my therapist because I needed someone for my son who has ADHD and behavioral
problems. She later asked me if I also needed a therapist and I said yes.
I was in therapy with her for two years for depression, PTSD, and anxiety.
She was very good in helping my son and with helping me. I grew very attached
to her. I was able to tell her about things which I had never told anyone.
I was very suicidal at times and she helped me through it. I always told
her I was grateful for her help, and showed her the respect and kindness
she deserved. One day she said she was leaving her group of therapists and
taking another job. She was not sure if she would be continuing her private
practice. She would no longer be my therapist and I needed to find someone
else. I told her I could not bear to start therapy over again with someone
Although we met several times after that, she changed her manner and became
cold and distant. I gave her a letter thanking her for all she had done for
me and for my son. She never said one word to me of encouragement, or support,
or caring, or anything positive about me. Am I wrong to expect that she would
say she wished me the best, or hopes all goes well for me, or something of
that nature? I am hurt beyond belief and I have cried every time I think
of her. I feel I can not trust any therapist, that I am completely alone,
that she threw me out like garbage (get rid of it quickly and dont
think about it again). I was so distressed the last time I saw her the only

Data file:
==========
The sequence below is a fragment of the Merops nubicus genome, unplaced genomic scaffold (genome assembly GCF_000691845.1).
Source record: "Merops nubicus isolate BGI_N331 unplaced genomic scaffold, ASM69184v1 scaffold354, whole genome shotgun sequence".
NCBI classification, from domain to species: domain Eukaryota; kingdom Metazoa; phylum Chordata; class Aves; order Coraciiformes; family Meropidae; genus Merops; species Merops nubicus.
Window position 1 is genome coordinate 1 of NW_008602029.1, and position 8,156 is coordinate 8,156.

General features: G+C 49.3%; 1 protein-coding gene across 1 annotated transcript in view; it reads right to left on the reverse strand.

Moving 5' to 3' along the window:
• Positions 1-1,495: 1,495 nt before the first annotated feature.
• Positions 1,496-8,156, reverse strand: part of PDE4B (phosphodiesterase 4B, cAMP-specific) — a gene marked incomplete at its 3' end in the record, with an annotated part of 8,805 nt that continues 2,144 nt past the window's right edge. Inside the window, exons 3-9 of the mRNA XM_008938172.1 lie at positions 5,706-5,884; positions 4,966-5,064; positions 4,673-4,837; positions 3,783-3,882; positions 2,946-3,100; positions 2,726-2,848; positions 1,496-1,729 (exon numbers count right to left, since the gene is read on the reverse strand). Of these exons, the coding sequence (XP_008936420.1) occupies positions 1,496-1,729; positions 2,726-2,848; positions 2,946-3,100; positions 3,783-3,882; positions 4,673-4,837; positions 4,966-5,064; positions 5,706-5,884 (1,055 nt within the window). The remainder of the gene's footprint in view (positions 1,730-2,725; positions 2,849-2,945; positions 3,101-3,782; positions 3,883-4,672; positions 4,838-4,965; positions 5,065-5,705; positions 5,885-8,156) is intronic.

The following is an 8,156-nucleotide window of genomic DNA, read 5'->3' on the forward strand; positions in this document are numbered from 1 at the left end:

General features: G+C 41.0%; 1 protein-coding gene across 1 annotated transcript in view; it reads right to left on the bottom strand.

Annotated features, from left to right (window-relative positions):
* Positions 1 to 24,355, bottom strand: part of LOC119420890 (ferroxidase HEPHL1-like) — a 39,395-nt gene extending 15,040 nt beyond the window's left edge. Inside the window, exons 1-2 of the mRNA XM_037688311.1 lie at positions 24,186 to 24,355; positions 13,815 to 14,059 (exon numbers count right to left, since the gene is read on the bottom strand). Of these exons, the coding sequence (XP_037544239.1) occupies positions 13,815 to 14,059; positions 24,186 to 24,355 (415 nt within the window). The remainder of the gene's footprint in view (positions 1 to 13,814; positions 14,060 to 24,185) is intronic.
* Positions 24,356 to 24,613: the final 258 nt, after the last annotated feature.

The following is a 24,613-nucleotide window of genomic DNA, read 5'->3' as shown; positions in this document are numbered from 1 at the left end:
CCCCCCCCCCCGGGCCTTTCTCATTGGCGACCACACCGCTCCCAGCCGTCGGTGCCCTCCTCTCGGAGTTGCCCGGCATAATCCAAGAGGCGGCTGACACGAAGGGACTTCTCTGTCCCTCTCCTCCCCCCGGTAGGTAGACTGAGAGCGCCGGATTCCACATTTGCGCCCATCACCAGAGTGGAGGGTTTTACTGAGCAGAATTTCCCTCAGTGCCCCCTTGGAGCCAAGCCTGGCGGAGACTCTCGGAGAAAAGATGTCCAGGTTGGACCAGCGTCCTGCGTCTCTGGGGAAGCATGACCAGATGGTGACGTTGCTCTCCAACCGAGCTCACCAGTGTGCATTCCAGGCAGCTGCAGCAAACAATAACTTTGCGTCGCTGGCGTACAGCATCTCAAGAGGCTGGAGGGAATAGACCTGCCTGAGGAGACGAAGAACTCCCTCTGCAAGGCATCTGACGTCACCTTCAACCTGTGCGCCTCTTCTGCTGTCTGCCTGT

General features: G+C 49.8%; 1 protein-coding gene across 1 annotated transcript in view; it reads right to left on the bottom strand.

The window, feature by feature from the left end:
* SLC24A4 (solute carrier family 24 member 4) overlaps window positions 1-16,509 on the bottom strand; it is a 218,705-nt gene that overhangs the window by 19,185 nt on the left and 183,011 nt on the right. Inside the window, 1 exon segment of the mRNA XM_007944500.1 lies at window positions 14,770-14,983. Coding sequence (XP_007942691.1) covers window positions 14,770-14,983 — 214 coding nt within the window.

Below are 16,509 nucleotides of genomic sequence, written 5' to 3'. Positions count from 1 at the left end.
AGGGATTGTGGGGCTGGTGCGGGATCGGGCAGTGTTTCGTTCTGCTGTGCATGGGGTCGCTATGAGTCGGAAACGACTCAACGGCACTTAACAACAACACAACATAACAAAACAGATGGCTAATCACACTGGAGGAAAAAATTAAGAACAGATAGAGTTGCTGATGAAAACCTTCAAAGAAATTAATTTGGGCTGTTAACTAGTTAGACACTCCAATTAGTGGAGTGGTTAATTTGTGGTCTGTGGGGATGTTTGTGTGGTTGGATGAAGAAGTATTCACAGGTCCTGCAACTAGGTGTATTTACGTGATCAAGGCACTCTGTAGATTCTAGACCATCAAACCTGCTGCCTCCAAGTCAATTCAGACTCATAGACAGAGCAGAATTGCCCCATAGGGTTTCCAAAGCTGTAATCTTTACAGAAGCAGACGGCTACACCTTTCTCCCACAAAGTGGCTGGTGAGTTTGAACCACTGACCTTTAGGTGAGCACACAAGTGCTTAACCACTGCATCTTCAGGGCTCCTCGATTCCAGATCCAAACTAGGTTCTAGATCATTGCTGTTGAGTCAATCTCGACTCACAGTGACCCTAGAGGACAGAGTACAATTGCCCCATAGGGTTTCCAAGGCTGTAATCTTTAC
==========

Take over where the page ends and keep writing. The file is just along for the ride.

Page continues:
way to get through it was for me to put myself in a safe place inside my
mind so she couldnt hurt me.
She not only never told me that this termination could happen, she kept
reassuring me that it would not happen. When it did, why could she not say
one kind word to me?
It was nice to have known you I also learned something
S O M E T H I N G............
or when a therapist says nothing it really means, JUST GO AWAY?
Yes, you have been deeply hurt. And yes, your psychotherapist
could have handled the
more sensitivity. Theres really no excuse for her to have not said
Yet the point
of your question goes far deeper than your feeling hurt by the manner of
The fact is,
when a clients progress in psychotherapy is based on the satisfaction
of receiving the psychotherapists unconditional acceptance, everything
will come crumbling down, like a brick house in an earthquake, when, for
one reason or another, deliberately or inadvertently, the psychotherapist
withdraws that acceptance.
In other words,
when psychotherapy recreates the dynamic of a mother-child nurturing, you
will want to bask in the imaginary
hope of liking and being liked and cared for by the
psychotherapist. This is the essence of
You will feel enthralled by the psychotherapists physical appearance,
by the psychotherapists demeanor, by the mysterious techniques the
psychotherapist uses, or by receiving so-called healing energy
from the psychotherapist.
But just as all
common love must eventually encounter the disappointment of the
flip-flop (which occurs when the mother is absent and the
illusions of acceptance are broken), you will have to encounter within the
psychotherapy all kinds of perceived emotional injuries, simply because life
itself is filled with emotional injuries and betrayals.
And so, effective
psychotherapy must be more than just a mothering processit must also
process by which you can learn to trust in something greater than the mere
presence of another person, something of solid confidence that can help you
to tolerate the
fraud and brutality
of the world that will assault you for the rest of your life. Sadly,
if your psychotherapy fails to teach you a stability in something more than
just another person, you will be left, at the end, tearfully yearning for,
S O M E T H I N G. . . .
advertisingno sponsorjust the simple truth . . .